A few weeks ago, I challenged people to consider how "real" their relationship with God was, using an analogy of a person who "loved" Johnny Cash from afar. That illustration helped to show that real relationships have highs and lows. They have "bad" days. Real relationships are hard.
By that standard, Susan E. Isaacs, author of Angry Conversations with God, most definitely has a real relationship with God.
As the sub-title suggests, the book is a "spiritual memoir," as Isaacs tells of her struggles to understand God. While she starts from a broadly evangelical childhood, it quickly becomes clear in the narrative that the people who represented God in her life did at least as much to damage her understanding of who God is as they did to help her. This kind of tale has been told many times over by countless evangelicals and ex-evangelicals. It is therefore no surprise to learn that Isaacs rebelled against this upbringing.
What especially intrigued me about Isaacs' particular story was not simply the honesty with which she expressed her frustrations at the image of God she had been given to understand, but the tenacity with which God seemed to remain in her life through so much of the turmoil she'd been through. Isaacs alternates from heartfelt attempts to restore her relationship with God through various Christian traditions (often with increasingly disappointing — if not damaging — results) to attempts to run away from such traditions altogether. Even when Isaacs desperately wants to ignore God, she finds that she simply can't. Even though she sees other people apparently living perfectly happy lives without God, she finds herself failing to achieive that happiness whether "with" God or "without" God. Why can they be happy without God if she can't be happy at all? Does God have something against Isaacs personally? Is God like an abuser in a bad relationship?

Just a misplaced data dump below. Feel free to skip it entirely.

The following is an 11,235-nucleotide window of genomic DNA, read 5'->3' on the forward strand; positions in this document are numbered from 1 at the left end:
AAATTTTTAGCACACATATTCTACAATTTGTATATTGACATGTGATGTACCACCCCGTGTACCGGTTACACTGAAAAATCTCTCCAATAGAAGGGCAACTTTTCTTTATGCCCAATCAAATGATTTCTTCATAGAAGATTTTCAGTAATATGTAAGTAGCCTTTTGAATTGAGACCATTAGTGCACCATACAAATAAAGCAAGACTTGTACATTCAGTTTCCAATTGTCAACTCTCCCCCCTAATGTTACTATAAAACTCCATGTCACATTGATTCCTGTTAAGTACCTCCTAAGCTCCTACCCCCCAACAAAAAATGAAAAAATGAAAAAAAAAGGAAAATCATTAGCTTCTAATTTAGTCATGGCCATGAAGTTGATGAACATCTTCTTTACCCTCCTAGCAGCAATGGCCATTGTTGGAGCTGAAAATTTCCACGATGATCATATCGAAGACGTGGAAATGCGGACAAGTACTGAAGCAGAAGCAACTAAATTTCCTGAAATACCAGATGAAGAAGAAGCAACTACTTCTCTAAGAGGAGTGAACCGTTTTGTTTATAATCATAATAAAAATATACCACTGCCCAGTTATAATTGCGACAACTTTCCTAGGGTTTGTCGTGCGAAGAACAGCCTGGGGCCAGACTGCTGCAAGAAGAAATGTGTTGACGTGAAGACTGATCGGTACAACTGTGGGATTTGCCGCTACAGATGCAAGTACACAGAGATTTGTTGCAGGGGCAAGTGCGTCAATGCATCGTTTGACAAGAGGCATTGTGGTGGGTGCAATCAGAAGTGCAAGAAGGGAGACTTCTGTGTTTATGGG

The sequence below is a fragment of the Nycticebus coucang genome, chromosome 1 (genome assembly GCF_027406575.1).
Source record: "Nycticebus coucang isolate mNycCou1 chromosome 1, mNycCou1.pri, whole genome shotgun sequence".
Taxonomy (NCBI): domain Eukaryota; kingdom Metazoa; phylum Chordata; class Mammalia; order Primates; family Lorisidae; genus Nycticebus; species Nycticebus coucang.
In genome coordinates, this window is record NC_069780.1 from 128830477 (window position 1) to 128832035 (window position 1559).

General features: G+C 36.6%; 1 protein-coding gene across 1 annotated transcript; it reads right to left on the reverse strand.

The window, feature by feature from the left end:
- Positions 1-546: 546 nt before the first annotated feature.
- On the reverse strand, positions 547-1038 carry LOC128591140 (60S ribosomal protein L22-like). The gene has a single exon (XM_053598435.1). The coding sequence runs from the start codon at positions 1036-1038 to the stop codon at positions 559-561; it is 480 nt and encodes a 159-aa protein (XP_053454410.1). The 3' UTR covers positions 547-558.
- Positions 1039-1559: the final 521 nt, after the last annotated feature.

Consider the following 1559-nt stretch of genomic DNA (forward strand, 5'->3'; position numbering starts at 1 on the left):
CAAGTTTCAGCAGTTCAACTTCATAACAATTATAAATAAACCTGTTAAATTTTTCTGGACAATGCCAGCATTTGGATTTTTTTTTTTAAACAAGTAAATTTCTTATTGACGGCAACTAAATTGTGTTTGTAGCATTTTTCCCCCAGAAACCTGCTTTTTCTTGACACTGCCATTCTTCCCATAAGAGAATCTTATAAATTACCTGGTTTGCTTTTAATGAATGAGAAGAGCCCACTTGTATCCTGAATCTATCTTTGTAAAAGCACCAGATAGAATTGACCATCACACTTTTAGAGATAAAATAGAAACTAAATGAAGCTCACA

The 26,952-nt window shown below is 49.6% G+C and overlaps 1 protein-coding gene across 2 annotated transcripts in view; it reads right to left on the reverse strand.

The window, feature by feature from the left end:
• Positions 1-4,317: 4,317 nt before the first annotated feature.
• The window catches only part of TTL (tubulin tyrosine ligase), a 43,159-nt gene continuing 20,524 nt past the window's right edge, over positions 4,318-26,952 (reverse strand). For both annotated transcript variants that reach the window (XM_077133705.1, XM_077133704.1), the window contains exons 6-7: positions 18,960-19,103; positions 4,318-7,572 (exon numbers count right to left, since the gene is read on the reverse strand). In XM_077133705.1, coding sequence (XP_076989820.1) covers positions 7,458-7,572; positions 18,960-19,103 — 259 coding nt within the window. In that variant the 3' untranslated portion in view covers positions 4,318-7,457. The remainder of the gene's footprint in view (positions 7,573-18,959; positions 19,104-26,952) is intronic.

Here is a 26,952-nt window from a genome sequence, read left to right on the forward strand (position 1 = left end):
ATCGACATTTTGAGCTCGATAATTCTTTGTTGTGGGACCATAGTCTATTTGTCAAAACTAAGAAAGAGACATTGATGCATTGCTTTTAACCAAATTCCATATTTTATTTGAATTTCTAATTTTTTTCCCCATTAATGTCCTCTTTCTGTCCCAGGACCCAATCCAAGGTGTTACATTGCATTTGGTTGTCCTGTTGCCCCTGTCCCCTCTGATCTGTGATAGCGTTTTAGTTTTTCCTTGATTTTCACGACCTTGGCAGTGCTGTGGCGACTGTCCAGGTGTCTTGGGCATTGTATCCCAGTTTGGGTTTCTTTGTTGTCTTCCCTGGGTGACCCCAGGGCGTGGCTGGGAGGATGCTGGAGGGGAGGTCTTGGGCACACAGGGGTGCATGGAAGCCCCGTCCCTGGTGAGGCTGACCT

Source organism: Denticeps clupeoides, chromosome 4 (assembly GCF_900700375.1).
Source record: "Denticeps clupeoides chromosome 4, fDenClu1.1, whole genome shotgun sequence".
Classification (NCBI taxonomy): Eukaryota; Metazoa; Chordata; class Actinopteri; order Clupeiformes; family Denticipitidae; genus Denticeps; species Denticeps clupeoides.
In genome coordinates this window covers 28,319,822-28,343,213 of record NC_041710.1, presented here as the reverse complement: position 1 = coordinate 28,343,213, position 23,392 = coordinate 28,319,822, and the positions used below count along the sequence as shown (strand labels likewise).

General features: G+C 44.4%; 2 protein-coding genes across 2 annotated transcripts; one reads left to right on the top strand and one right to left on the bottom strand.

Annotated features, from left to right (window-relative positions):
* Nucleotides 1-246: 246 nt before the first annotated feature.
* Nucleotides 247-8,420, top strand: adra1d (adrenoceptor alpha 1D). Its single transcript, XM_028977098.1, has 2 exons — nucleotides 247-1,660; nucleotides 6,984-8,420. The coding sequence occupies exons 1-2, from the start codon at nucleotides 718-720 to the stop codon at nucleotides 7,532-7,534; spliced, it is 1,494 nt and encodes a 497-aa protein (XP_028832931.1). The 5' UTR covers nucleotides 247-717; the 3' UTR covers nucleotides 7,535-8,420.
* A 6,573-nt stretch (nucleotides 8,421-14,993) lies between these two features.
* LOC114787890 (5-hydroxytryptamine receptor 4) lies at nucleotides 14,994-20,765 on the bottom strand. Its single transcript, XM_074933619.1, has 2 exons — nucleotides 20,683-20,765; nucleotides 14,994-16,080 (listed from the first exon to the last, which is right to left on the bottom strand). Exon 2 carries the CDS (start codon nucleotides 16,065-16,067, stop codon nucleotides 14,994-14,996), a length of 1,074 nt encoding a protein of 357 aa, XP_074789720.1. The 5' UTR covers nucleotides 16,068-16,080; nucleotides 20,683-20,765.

Isaacs' story is punctuated by a series of conversations that take place in the context of counseling. Specifically, a type of "couples therapy" whereby Isaacs works with a counselor to deal with her issues with God as a married couple would work on their issues with a counselor. This necessitates bringing God (and Jesus, as a separate person, with "God" explicitly short-hand for "the Father") into the conversation. This is explained as Isaacs doing a kind of acting (she is, in fact, an actor and screenwriter with numerous television and film credits) so that when "God" (or "Jesus") speaks, it sometimes must be made clear (in the context of the counseling sessions themselves) that the person speaking may not be truly God, but rather Isaacs' perception of God. But even with that knowledge, the true person of God seems to surface at some surprising moments. Indeed, at one point in the narrative, "Jesus" even abandons the therapy sessions (and thereby Isaacs) for a time so that Isaacs must suffer her own "Dark Night of the Soul" and learn the difference between who God really is and her impressions of God.
Ultimately, this is not a book for people looking for answers to their questions about God. It is not truly a book that answers the age-old question of why God lets bad things happen to good people (although it sometimes might appear on the surface to be attempting to do this). Rather, it is a book that encourages the believer to stop looking for people to blame — whether God or God's people — for the things that go bad in life. That's not to say that it's about accepting responsibility for one's own actions (although it does do that) so much as it attempts to recognize that "stuff happens," that all people are messed up (a section where she realizes that even a Christian authority figure is "just a guy" — a phrase she uses a few times — reminds me of Gag Halfrunt's assessment of Zaphod Beeblebrox: "Zaphod's just this guy, you know?"), and that God truly does care enough about us to walk alongside us and help us muddle through.
As a friend used to say to me years ago, "go ahead and be angry with God. God can take it."
Disclaimer: While reading this book, I learned that my wife has met Isaacs through the church in which my wife works as a priest. Since I've never met Isaacs, myself, this should not color my review too much, but I put that out there for what it's worth.